“If you’re too dangerous to fly, you are too dangerous to buy a gun,” said Clinton. “I think we have to look very strongly at no-fly lists and watchlists,” said Trump.
As many pointed out the first time the measure was proposed, there are several problems with this. No-fly lists are notoriously unfair and riddled with errors, listing people who happen to share names with suspected terrorists, including a U.S. senator, reporters who have travelled to particular locations and, in one case, a baby. And once your name is added to a list, removing it proves virtually impossible.
Moreover, the measure would have done nothing to prevent any of the recent mass shootings carried out by terrorists in the United States, as none of those individuals were on watchlists when they bought their guns. The ban would simply entrench and legitimize a grossly unjust, not to mention constitutionally dubious, system.
Countering terror with terror
Neither Clinton nor Trump laid out a counter-terrorism strategy beyond simply bombing ISIS until it ceases to be.
Clinton recommended the United States “intensify our air strikes against ISIS and eventually support our Arab and Kurdish partners” against the group in Syria, while Trump asserted that “we have to get NATO to go into the Middle East with us, in addition to surrounding nations, and we have to knock the hell out of ISIS.”
Such policies do little to address the underlying roots of the support for ISIS and terrorism in general. A campaign of endless bombing can do little against an endless supply of recruits.
Additionally, the situation with our “partners” is far from as simple as the candidates suggest. While the Kurds have been the most effective fighting force against ISIS, Turkey sees the Kurdish expansion in Syria as a threat to its own security and has waged war on the them. To avoid alienating Turkey, a key ally in the region, the U.S. has in fact lent air and ground support to the Turkish campaign against the “Kurdish partners” that Clinton pledges to support.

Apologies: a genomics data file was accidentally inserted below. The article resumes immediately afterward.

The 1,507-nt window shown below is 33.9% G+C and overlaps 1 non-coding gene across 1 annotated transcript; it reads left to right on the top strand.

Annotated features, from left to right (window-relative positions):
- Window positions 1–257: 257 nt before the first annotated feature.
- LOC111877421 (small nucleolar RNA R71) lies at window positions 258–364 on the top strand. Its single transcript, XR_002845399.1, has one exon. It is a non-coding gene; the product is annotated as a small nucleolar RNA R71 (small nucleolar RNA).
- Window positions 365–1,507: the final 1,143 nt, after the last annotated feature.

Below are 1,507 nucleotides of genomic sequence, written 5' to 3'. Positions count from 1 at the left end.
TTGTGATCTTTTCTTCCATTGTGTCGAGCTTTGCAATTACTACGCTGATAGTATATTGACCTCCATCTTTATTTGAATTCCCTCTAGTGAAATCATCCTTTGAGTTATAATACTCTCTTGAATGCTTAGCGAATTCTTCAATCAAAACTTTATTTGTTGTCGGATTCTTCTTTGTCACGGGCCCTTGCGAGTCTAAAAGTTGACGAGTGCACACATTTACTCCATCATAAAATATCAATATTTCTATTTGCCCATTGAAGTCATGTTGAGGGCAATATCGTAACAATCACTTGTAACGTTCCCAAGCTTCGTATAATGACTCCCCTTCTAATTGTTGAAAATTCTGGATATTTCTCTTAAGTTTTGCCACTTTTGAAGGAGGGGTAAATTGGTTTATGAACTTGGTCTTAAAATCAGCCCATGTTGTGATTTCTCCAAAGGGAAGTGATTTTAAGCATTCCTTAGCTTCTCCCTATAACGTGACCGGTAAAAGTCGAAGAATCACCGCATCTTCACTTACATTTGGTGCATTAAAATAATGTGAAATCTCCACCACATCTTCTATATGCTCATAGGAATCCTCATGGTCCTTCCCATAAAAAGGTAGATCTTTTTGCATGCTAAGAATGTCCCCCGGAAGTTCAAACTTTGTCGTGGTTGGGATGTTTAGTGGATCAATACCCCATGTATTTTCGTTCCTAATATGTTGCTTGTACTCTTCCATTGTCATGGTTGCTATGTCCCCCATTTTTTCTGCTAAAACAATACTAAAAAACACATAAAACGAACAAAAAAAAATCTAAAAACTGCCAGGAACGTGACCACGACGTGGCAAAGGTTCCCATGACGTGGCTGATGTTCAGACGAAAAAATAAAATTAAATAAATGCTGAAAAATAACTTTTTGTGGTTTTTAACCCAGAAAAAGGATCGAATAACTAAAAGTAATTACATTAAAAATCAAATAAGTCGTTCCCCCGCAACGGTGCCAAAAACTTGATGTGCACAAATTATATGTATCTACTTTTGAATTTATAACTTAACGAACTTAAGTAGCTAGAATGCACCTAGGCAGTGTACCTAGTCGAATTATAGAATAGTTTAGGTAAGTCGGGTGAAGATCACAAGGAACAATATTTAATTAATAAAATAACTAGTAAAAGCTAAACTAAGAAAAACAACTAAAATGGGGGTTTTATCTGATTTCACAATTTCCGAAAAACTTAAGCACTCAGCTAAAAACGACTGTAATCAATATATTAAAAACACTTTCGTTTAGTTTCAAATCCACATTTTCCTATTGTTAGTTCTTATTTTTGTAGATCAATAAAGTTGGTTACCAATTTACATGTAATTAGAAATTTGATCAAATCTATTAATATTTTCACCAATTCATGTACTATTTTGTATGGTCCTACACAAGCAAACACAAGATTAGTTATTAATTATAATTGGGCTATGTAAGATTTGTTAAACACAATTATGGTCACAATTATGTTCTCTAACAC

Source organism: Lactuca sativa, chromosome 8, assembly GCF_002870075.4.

Clinton also spoke about a strategy she first outlined last week: defeating ISIS by taking out the group’s leadership, particularly Abu Bakr al-Baghdadi, its top leader. To this end, she cited her successful efforts in eliminating the leadership of Al Qaeda and Osama bin Laden while she was secretary of state.
Except this strategy was only a success in the most narrow sense. While Democrats celebrated the killing of Bin Laden and the “decimation” of Al Qaeda in 2012, ISIS — a meaner, more extreme successor — was moving to fill the vacuum left by the weakening of the group. If ISIS were truly to disappear by this time next year, the conditions and grievances that animate its followers would simply push them into the arms of another group.
Trump’s eagerness to resume torturing prisoners and commit war crimes has often been cited as proof that a Trump presidency would be uniquely dangerous. Yet yesterday’s debate showed that when it comes to several crucial questions regarding national security, there is little daylight between the two candidates. If the debate is anything to go by, whoever wins come November, the United States is likely to continue marching inexorably down the path it began back in September 2001.
I hope you found this article important. Before you leave, I want to ask you to consider supporting our work with a donation. In These Times needs readers like you to help sustain our mission. We don’t depend on—or want—corporate advertising or deep-pocketed billionaires to fund our journalism. We’re supported by you, the reader, so we can focus on covering the issues that matter most to the progressive movement without fear or compromise.
Our work isn’t hidden behind a paywall because of people like you who support our journalism. We want to keep it that way. If you value the work we do and the movements we cover, please consider donating to In These Times.
Branko Marcetic is a staff writer at Jacobin magazine and a 2019-2020 Leonard C. Goodman Institute for Investigative Reporting fellow. He is the author of Yesterday’s Man: The Case Against Joe Biden.